Commenced in January 2007
Frequency: Monthly
Edition: International
Paper Count: 6

Search results for: HSCT

6 HLA-DPB1 Matching on the Outcome of Unrelated Donor Hematopoietic Stem Cell Transplantation

Authors: Shi-xia Xu, Zai-wen Zhang, Ru-xue Chen, Shan Zhou, Xiang-feng Tang


Objective: The clinical influence of HLA-DPB1 mismatches on clinical outcome of HSCT is less clear. This is the first meta-analysis to study the HLA-DPB1 matching statues on clinical outcomes after unrelated donor HSCT. Methods: We searched the CIBMTR, Cochrane Central Register of Controlled Trials (CENTRAL) and related databases (1995.01–2017.06) for all relevant articles. Comparative studies were used to investigate the HLA-DPB1 loci mismatches on clinical outcomes after unrelated donor HSCT, such as the disease-free survival (DFS), overall survival, GVHD, relapse, and transplant-related mortality (TRM). We performed meta-analysis using Review Manager 5.2 software and funnel plot to assess the bias. Results: At first, 1246 articles were retrieved, and 18 studies totaling 26368 patients analyzed. Pooled comparisons of studies found that the HLA-DPB1 mismatched group had a lower rate of DFS than the DPB1-matched group, and lower OS in non-T cell depleted transplantation. The DPB1 mismatched group has a higher incidence of aGVHD and more severe ( ≥ III degree) aGvHD, lower rate of relapse and higher TRM. Moreover, compared with 1-antigen mismatch, 2-antigen mismatched led to a higher risk of TRM and lower relapse rate. Conclusions: This meta-analysis indicated HLA-DPB1 has important influence on survival and transplant-related complications during unrelated donor HSCT and HLA-DPB1 donor selection strategies have been proposed based on a personalized algorithm.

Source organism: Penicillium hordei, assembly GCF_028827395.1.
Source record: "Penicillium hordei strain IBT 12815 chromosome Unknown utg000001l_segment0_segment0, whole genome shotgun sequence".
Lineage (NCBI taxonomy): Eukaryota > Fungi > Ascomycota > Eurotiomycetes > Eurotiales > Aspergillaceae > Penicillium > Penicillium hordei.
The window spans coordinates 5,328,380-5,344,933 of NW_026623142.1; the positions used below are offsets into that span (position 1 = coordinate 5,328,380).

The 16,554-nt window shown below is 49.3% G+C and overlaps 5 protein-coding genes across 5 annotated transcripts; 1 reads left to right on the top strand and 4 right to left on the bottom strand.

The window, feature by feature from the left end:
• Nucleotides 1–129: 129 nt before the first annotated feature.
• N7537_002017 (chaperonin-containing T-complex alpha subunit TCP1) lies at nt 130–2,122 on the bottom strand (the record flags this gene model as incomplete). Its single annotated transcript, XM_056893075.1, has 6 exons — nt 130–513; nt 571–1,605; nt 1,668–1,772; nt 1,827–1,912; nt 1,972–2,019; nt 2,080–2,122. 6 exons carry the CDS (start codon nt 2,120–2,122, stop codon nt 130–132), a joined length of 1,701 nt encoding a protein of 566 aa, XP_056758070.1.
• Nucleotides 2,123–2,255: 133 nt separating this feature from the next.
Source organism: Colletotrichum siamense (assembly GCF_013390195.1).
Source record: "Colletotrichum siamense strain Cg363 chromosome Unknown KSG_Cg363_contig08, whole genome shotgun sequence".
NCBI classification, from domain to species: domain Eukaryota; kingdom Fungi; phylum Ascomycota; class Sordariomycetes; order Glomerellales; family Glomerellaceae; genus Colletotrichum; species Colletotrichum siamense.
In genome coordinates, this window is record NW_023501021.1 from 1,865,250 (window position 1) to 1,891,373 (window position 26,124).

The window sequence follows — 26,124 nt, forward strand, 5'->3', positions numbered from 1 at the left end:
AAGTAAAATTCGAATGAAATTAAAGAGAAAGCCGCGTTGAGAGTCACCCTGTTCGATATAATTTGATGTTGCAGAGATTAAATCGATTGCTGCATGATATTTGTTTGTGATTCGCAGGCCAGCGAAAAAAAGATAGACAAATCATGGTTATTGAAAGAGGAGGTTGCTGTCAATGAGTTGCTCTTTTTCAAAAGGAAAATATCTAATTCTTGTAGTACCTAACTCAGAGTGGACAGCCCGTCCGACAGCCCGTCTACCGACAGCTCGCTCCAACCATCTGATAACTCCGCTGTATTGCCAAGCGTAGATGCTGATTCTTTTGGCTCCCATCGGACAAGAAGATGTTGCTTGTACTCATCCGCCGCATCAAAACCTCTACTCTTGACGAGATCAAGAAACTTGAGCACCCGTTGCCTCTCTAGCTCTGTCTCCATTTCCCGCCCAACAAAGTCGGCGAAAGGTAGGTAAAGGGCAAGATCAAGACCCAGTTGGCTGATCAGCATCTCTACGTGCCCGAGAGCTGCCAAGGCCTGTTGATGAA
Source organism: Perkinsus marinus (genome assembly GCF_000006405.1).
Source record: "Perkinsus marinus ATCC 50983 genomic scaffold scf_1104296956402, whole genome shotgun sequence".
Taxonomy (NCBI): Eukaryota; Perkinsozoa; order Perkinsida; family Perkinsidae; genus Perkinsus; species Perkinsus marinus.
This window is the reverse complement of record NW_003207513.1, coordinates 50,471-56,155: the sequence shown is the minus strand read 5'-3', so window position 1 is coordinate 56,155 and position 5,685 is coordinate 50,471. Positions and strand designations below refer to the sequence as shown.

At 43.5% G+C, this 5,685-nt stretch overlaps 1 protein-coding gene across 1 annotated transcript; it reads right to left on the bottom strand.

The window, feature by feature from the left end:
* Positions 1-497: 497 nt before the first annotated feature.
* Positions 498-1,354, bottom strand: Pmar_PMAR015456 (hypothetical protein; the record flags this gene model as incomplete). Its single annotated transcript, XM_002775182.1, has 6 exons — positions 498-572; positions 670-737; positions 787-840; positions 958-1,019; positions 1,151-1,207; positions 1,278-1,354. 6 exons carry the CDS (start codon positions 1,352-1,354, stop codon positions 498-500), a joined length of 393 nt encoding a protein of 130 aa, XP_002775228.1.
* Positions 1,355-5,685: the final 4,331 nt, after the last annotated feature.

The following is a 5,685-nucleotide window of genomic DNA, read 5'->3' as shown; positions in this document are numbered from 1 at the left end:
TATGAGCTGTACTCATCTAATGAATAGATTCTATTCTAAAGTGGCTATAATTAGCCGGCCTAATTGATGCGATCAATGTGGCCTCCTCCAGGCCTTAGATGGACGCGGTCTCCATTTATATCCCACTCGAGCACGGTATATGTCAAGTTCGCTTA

Keywords: human leukocyte antigen, DPB1, transplant, meta-analysis, outcome

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5 Urine Neutrophil Gelatinase-Associated Lipocalin as an Early Marker of Acute Kidney Injury in Hematopoietic Stem Cell Transplantation Patients

Authors: Sara Ataei, Maryam Taghizadeh-Ghehi, Amir Sarayani, Asieh Ashouri, Amirhossein Moslehi, Molouk Hadjibabaie, Kheirollah Gholami


Background: Acute kidney injury (AKI) is common in hematopoietic stem cell transplantation (HSCT) patients with an incidence of 21–73%. Prevention and early diagnosis reduces the frequency and severity of this complication. Predictive biomarkers are of major importance to timely diagnosis. Neutrophil gelatinase associated lipocalin (NGAL) is a widely investigated novel biomarker for early diagnosis of AKI. However, no study assessed NGAL for AKI diagnosis in HSCT patients. Methods: We performed further analyses on gathered data from our recent trial to evaluate the performance of urine NGAL (uNGAL) as an indicator of AKI in 72 allogeneic HSCT patients. AKI diagnosis and severity were assessed using Risk–Injury–Failure–Loss–End-stage renal disease and AKI Network criteria. We assessed uNGAL on days -6, -3, +3, +9 and +15. Results: Time-dependent Cox regression analysis revealed a statistically significant relationship between uNGAL and AKI occurrence. (HR=1.04 (1.008-1.07), P=0.01). There was a relation between uNGAL day +9 to baseline ratio and incidence of AKI (unadjusted HR=.1.047(1.012-1.083), P<0.01). The area under the receiver-operating characteristic curve for day +9 to baseline ratio was 0.86 (0.74-0.99, P<0.01) and a cut-off value of 2.62 was 85% sensitive and 83% specific in predicting AKI. Conclusions: Our results indicated that increase in uNGAL augmented the risk of AKI and the changes of day +9 uNGAL concentrations from baseline could be of value for predicting AKI in HSCT patients. Additionally uNGAL changes preceded serum creatinine rises by nearly 2 days.

Keywords: acute kidney injury, hemtopoietic stem cell transplantation, neutrophil gelatinase-associated lipocalin, Receiver-operating characteristic curve